Harrogate's MP reveals his stance on scrapping Harrogate council and devolution for North Yorkshire

Harrogate's MP has given his own views for the first time on rival visions for a major shake-up of local government in Harrogate and North Yorkshire.

Monday, 19th October 2020, 2:12 pm
Updated Monday, 19th October 2020, 2:20 pm
Harrogate and Knaresborough MP Andrew Jones says he is categorically opposed to North Yorkshire County Council's vision of how local council reorganisation should happen.

While ruling councils across the county are in near unanimous agreement on devolution for York and North Yorkshire including an elected super mayor, there is deep division on how to slim down the district councils.

North Yorkshire County Council favours abolishing all existing district councils and creating a new unitary authority covering the whole of North Yorkshire while preserving the existing City of York unitary authority.

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On the other hand, the county’s seven district council leaders, including the likes of Craven, Richmondshire, Scarborough, Selby and Harrogate, support the creation of two unitary authorities with a similar population and economic size.

Up to now Harrogate and Knaresborough MP Andrew Jones had kept his peace on the subject.

But in his regular column to be published in this week's Harrogate Advertiser, Mr Jones reveals where he stands.

Unsurprisingly, Mr Jones supports the idea of devolution as a whole.

Mr Jones said: "The core question is could our local government be structured better to provide great services more efficiently?

"For me, the answer is yes. And the government has said to unlock devolution – the transfer of powers from national government to be exercised locally by a mayor of York and North Yorkshire - a better council structure has to be adopted."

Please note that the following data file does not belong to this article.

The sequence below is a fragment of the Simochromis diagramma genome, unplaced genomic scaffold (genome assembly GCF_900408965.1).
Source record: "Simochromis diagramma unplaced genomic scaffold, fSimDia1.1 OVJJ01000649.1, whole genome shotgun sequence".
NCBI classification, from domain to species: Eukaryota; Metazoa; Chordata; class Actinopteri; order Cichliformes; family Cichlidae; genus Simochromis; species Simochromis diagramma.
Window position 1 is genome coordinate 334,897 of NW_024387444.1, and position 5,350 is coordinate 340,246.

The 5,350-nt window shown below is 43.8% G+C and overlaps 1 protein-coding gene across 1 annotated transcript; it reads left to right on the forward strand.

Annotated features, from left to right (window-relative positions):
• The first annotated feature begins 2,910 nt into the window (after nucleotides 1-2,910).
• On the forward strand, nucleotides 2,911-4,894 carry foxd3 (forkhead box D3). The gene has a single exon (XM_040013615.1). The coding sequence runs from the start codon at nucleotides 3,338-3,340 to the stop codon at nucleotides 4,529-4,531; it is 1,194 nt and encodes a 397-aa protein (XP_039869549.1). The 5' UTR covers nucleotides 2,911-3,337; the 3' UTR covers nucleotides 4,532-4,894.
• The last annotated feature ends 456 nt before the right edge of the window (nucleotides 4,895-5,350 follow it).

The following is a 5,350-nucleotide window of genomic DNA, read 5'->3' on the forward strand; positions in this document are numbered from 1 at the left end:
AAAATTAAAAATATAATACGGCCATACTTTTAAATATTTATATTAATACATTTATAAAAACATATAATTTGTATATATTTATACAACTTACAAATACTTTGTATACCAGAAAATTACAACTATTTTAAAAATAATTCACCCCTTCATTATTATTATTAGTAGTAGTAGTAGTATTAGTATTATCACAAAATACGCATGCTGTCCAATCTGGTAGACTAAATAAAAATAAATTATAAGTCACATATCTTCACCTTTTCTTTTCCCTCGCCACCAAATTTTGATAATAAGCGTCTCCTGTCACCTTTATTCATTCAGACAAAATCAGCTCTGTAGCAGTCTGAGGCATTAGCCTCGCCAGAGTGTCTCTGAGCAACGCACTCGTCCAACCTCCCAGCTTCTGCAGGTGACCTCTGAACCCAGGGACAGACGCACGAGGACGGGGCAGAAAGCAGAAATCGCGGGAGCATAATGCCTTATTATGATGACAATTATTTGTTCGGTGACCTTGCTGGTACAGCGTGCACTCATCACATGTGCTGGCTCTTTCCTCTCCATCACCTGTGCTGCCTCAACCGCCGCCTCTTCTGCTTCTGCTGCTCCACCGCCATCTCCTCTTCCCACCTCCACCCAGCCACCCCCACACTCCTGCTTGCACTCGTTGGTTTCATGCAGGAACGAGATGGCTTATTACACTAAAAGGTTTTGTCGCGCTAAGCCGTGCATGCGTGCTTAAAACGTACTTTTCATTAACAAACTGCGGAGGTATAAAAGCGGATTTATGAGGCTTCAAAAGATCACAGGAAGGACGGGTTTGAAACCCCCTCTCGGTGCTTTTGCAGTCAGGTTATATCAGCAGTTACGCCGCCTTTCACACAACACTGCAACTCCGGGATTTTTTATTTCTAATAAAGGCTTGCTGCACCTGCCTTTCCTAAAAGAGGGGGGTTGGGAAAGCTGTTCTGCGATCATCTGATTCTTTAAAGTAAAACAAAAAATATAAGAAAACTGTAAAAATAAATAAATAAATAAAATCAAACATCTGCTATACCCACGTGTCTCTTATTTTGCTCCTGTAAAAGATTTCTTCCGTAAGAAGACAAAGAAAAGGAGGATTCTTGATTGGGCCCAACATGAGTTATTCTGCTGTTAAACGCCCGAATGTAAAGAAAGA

Like many others, Mr Jones accepts the Government's argument that, to avoid duplication and justify the injection of millions of pounds of new cash in economic support at a North Yorkshire wide-level, local councils have to be organised.

Mr Jones said: "Currently, we have a district council based in Harrogate doing things like housing and homelessness prevention, planning, parks and gardens, environmental health and more.

"There are six more district councils in North Yorkshire doing similar things. We also have a county council dealing with adult social care, education and highways amongst other things based in Northallerton."

"For me, the simplest way to remove these duplications is to have one council fulfilling all these responsibilities."

But, like Harrogate Borough Council, Mr Jones is categorically opposed to North Yorkshire County Council's vision of how this will happen.

Mr Jones said: "Some people say we should have one mega-council run from Northallerton on the current county council boundaries.

"But that would create a whale of a council with over 600,000 inhabitants leaving neighbouring York a minnow by comparison.

"It is tempting to say that we want a single council for the Harrogate district and indeed that would be attractive.

"But it isn’t practical. Instead I am persuaded by the proposal model coming forward which describes an East and a West council for York and North Yorkshire.

"Our area would be in the West council along with Craven (based on Skipton), Richmond and Hambleton (based on Northallerton)."

But a split exists within Tory MPs within North Yorkshire.

Like Mr Jones, Julian Sturdy, MP for York Outer whose constituency falls in to the York City Council area, opposes North Yorkshire County Council's preferred option.

While fully supportive of devolution as a whole, he says it is time to divide North Yorkshire in two with an East-West split.

Meanwhile, Kevin Hollinrake , MP for Thirsk and Malton, also supports the idea of devolution and an elected super mayor but has remained neutral on the question of the different local council reorganisation visions so far.

The Government has now asked councils in North Yorkshire to submit their ‘asks’in a prospective devolution deal by next month.

No date has been set yet by the Ministry of Housing, Communities & Local Government for the Devolution White Paper to be published, which is a major part of the devolution process for York and North Yorkshire.

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